The Story Behind Russia's Male Suicide Problem - OZY | A Modern Media Company

The Story Behind Russia's Male Suicide Problem

The Story Behind Russia's Male Suicide Problem

By James Watkins


Because suicide causes around 800,000 preventable deaths worldwide per year.

By James Watkins

Depression, mood disorders and suicide cause equal heartbreak in every affected household or community across the globe. But in Russia and several other nations in the former Union of Soviet Socialist Republics (USSR) and Eastern Europe, suicide disproportionately affects one half of the population more than the other.

According to the World Health Organization …

In Russia, Ukraine, Belarus, Latvia, Poland and Kazakhstan, the suicide rate is more than six times higher for men than it is for women.

Other nations in the former USSR (or in its historic sphere of influence) aren’t far behind: Male suicide rates exceed those for women by a ratio of more than 5.5 to 1 in Estonia, Lithuania, Hungary, Slovakia and Kyrgyzstan. The incidence of male suicide in these countries is unique in the world. (The extreme gender imbalance in five other countries, including Oman, Saudi Arabia and Belize, is due to relatively low suicide fatalities for both men and women.) In these six former Soviet countries, though, the male suicide rate is heartbreakingly high — 36 deaths per 100,000 men per year in Russia, which is about three times the world average. The rates for females in these six countries don’t even break the top 40 worldwide.

Alcohol appears to play an important role.

William Alex Pridemore, School of Criminal Justice, State University of New York at Albany

In fact, almost all countries have higher rates of suicide among men than women, though to a lesser extent. “Suicide is a complex phenomenon,” says Dr. Alexandra Fleischmann of the World Health Organization’s Focal Point for Suicide Prevention. “There is no one answer to it.” But it is likely that the gender disparity in many countries is related to the fact that men tend to have more immediate access to more lethal means of suicide, she says, such as firearms or pesticides in agricultural areas.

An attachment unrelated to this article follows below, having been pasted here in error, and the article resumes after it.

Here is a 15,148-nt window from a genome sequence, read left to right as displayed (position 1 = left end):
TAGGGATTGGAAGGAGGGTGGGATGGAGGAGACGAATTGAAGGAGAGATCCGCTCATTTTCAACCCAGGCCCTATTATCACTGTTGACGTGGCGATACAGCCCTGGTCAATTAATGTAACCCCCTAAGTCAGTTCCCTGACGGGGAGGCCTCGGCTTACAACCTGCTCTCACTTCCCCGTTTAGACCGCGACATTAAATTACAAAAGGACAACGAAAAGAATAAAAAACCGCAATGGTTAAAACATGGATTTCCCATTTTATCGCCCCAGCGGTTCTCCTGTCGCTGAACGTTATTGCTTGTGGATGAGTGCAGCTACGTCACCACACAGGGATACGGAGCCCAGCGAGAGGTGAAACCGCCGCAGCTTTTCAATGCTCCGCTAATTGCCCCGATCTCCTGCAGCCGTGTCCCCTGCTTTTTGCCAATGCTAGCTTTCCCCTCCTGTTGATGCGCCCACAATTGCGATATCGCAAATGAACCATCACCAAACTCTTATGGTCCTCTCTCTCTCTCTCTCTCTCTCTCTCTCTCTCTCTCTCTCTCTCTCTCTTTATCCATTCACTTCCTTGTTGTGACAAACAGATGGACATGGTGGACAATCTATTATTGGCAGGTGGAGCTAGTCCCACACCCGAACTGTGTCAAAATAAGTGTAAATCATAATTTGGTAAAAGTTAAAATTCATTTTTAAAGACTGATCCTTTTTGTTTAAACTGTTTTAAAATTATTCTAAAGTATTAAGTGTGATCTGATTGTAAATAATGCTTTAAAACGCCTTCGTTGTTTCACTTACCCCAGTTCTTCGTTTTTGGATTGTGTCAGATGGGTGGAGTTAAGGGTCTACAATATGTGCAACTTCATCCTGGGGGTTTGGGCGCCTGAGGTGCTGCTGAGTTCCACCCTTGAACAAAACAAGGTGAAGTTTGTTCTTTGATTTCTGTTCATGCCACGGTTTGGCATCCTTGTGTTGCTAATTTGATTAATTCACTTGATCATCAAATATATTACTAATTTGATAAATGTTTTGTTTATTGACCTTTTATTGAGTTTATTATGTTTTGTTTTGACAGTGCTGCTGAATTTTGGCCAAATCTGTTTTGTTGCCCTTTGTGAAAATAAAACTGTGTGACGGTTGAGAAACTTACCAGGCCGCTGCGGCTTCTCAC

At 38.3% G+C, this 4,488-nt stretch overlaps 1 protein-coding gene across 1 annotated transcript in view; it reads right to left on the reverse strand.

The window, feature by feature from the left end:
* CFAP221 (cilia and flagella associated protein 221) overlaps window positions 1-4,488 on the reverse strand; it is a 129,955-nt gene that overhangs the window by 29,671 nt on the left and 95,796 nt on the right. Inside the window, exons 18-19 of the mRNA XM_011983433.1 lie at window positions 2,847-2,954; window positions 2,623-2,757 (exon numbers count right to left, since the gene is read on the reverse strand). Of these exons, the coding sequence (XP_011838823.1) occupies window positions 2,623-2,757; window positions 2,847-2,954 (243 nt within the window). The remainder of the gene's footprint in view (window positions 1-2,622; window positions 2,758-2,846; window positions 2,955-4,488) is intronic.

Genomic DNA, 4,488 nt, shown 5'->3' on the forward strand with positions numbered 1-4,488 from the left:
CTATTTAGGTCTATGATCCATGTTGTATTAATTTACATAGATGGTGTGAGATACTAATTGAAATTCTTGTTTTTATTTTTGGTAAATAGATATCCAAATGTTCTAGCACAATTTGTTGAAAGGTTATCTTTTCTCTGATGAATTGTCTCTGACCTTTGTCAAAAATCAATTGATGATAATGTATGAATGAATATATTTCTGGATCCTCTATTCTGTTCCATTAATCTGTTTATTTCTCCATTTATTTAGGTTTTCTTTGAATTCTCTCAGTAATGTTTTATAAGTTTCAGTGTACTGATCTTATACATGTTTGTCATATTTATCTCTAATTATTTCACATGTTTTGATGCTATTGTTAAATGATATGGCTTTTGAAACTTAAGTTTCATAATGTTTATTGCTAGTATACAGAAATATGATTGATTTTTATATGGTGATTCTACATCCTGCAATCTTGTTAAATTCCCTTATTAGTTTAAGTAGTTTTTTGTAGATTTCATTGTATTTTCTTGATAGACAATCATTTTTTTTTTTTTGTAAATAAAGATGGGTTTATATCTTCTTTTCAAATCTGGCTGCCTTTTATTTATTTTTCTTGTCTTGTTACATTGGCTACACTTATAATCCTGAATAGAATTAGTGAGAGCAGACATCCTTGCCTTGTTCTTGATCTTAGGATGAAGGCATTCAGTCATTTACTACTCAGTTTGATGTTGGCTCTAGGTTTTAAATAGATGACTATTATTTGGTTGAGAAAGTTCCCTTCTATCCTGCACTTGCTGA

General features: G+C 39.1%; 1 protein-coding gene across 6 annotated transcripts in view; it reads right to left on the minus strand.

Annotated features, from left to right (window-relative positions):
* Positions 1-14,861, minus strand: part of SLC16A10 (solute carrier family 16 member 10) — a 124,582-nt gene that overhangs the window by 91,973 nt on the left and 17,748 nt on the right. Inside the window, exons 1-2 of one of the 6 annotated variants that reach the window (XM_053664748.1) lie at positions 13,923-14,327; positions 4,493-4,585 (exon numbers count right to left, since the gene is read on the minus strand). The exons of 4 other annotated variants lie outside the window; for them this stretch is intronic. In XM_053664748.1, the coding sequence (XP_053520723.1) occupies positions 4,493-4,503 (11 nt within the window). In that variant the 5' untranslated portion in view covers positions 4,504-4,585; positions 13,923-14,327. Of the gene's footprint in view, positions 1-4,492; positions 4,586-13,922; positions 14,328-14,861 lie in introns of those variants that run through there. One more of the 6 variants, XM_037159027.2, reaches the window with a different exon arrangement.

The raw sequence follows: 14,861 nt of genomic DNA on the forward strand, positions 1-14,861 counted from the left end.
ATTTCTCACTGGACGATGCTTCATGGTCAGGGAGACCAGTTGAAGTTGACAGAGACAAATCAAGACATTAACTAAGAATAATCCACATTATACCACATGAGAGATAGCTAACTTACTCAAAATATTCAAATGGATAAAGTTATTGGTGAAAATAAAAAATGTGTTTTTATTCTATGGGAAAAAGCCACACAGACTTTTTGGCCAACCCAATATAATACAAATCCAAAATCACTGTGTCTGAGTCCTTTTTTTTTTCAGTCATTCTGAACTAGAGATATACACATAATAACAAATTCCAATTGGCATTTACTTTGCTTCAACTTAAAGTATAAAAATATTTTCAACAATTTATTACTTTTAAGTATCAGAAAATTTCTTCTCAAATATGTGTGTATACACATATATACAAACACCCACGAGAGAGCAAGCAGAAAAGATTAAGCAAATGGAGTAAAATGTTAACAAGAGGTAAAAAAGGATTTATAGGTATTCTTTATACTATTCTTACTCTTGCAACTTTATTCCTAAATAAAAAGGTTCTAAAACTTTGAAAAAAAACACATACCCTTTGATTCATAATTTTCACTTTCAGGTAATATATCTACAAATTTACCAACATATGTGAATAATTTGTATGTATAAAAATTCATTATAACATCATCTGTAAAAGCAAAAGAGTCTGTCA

The turbulent recent history of the former Soviet Union might play a part, says William Alex Pridemore, dean of the School of Criminal Justice at the State University of New York at Albany. This could contribute to “a bleak outlook on the future” as well as limit the growth of strong familial, educational, religious and civic institutions to promote community and social well-being. Indeed, suicide rates have been falling across the region in recent decades as various other socioeconomic indicators have improved.

But it’s not just about the legacy of the fall of communism; Pridemore’s research suggests that suicide rates were just as high before the Russian Revolution. Plus, there are several other former Soviet states that do not show this pattern, and plenty of other parts of the world suffer from fractured social and economic communities without an associated increase in suicide rates, suggesting that cultural factors might be significant. “Alcohol appears to play an important role” in Russia and other Slavic nations, says Pridemore. Men in these countries are prone to high rates of binge drinking, especially of vodka — “distilled spirits can result in a quicker and deeper intoxication,” he notes — which can make people more likely to act on suicidal thoughts as well as indirectly contribute to mental health issues associated with economic hardship, domestic violence and family breakdown. An estimated 22 percent of global deaths from suicide can be attributed to alcohol, notes the WHO’s Fleischmann.


Given all the factors that contribute to suicide rates, it’s difficult to really know what has long caused Russian and other Slavic men in the region to take their own lives in such numbers. “More research is required,” says Pridemore. A review of research from Our World in Data shows how everything from gun ownership rates to divorce laws to daylight patterns correlate with the prevalence of suicide. There are many examples of “effective strategies for suicide prevention” says Fleischmann, such as access to mental health care, alcohol policies and responsible media reporting, all of which can help to bring down rates in Russia and the other countries of the former USSR.

If you are dealing with suicidal thoughts or know of someone who is, you can receive immediate help by visiting global resources such as, or by calling 1-800-273-8255 in the U.S.

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